Why consortium circling Inmarsat may wish to take it private

20 March 2019, 17:31 | Updated: 20 March 2019, 19:45

It's a wonder that the management at Inmarsat ever have any time to focus on their day job.

The satellite operator, a former member of the FTSE 100, has had no fewer than three takeover approaches during the last nine months and seems to spend much of its time being discussed as a target.

The first, in June last year, saw Inmarsat rebuff an approach from Echostar, the US satellite operator, on the grounds that it "very significantly undervalued" the company and its prospects.

The size of that approach was never disclosed, but Inmarsat's stock market value at the time was £2.2bn.

It briefly flushed out interest from Eutelsat, the French satellite operator, but that too came to nothing.

Now the company, which employs 1,500 people and which is based on the corner of London's Silicon Roundabout to the north of the City, is facing a third takeover approach.

This one comes from a consortium made up of the private equity firms Apax Partners and Warburg Pincus and two Canadian pension funds - the Canada Pension Plan Investment Board and the Ontario Teachers' Pension Plan Board.

The approach values the company at £2.5bn and news of it sent shares of Inmarsat up 57.5p to 495.3p - after they briefly hit 510p at one stage.

That share price movement gives an indication that shareholders are not getting too excited just now.

Inmarsat shares are valued in the approach at $7.21 (543p) each but, were investors convinced an offer was likely to materialise, they would surely be higher.

As things stand, with the two sides only at the discussion stage just now, they are trading at a significant discount to the proposed offer.

And, even after Wednesday's surge, the shares are only back to levels seen last October.

They touched 632p at the height of the excitement over Echostar's approach last June while the all-time high, at the end of 2015, was 1153p.

Things were a lot different for Inmarsat back then.

The company was riding high in the FTSE 100 (it departed the following June) and there was much excitement about the position it was building as the world's only global high-speed broadband operation.

Since then, some investors have fallen out of love with the stock, reflecting the loss of its monopoly in enabling global maritime distress signals.

The profitability of that division, which still generates half of Inmarsat's earnings, was also eroded by a downturn in global shipping activity.

Another threat to profits emerged when it became clear payments to Inmarsat from Ligado, a US satellite operator that leased spectrum from the UK company, were set to dry up.

Competition in satellite broadband, meanwhile, is intensifying not only from long-standing rivals such as California-based Viasat but also from the likes of OneWeb, which is backed by Sir Richard Branson and by Softbank, the deep-pocketed Japanese investment firm.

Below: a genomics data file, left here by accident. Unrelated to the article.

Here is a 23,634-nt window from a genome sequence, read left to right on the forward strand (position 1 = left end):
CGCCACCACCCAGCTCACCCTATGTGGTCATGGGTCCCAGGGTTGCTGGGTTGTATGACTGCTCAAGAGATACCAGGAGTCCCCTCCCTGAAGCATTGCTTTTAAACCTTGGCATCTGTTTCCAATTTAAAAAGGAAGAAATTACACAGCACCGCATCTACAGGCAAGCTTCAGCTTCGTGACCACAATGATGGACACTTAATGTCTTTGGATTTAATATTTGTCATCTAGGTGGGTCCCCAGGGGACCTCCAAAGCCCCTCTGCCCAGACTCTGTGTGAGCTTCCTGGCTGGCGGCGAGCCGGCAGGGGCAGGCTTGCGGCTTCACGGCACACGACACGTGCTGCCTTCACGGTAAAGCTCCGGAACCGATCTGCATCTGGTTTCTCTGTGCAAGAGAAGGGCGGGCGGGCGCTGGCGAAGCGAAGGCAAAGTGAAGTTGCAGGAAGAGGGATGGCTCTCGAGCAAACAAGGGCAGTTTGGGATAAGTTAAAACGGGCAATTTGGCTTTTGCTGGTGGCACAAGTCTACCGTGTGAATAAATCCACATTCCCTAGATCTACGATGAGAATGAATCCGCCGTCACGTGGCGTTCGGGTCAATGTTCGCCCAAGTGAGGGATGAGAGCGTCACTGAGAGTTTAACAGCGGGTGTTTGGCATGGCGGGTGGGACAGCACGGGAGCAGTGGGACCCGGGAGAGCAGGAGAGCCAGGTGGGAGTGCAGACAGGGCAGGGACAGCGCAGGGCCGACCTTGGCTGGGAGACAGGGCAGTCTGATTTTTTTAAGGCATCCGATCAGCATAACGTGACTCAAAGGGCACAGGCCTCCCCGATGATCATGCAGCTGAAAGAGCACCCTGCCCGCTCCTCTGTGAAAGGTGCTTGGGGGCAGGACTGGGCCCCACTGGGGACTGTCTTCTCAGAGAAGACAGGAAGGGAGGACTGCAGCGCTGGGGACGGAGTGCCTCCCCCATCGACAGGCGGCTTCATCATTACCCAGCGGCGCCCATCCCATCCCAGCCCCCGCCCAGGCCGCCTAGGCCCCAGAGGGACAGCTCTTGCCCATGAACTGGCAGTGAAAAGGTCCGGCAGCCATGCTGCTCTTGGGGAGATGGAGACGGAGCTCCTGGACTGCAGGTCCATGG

Adding to those concerns among investors was a dawning realisation that Inmarsat faced big investment costs during coming years as it builds a network providing in-flight broadband connectivity to the world's airlines.

Those costs were reiterated when, in March last year, Inmarsat announced a big drop in profits and a cut in its dividend.

The Echostar approach followed and, although it was rebuffed, Echostar has gone on to build a 3% stake in Inmarsat, making it the company's 11th-biggest shareholder, while also snapping up some of its bonds. It will be watching with interest here.

There is reason to think, though, that the consortium, which has until 16 April to table a firm offer, may get further than Echostar did.

For a start, there is the fact that Apax previously owned Inmarsat after buying it, for £900m, in October 2003 in partnership with Permira, another private equity firm.

The pair went on to float Inmarsat on the stock market in June 2005 - when it was valued at £1.2bn - but retained a stake for some time after that.

Moreover, the consortium is offering cash, whereas Echostar's offer last year was partly in its own shares.

Meanwhile, Andy Sukawaty, Inmarsat's non-executive chairman and its former chief executive, is a former adviser to both Apax and Warburg Pincus, suggesting negotiations may be more cordial than those which took place last year.

The drift in Inmarsat's share price since it saw off Echostar last year may also mean some shareholders are more comfortable about accepting an offer that is probably more valuable than the sum the Americans offered last summer.

This is a business that, while having excellent long-term prospects, faces a number of challenges in the short term and which may therefore be better off in private hands.

Yet, should it be taken private, there will also be a sense of disappointment.

This is a unique company and Inmarsat's stock market investors will not easily be able to obtain exposure to anything similar if it goes.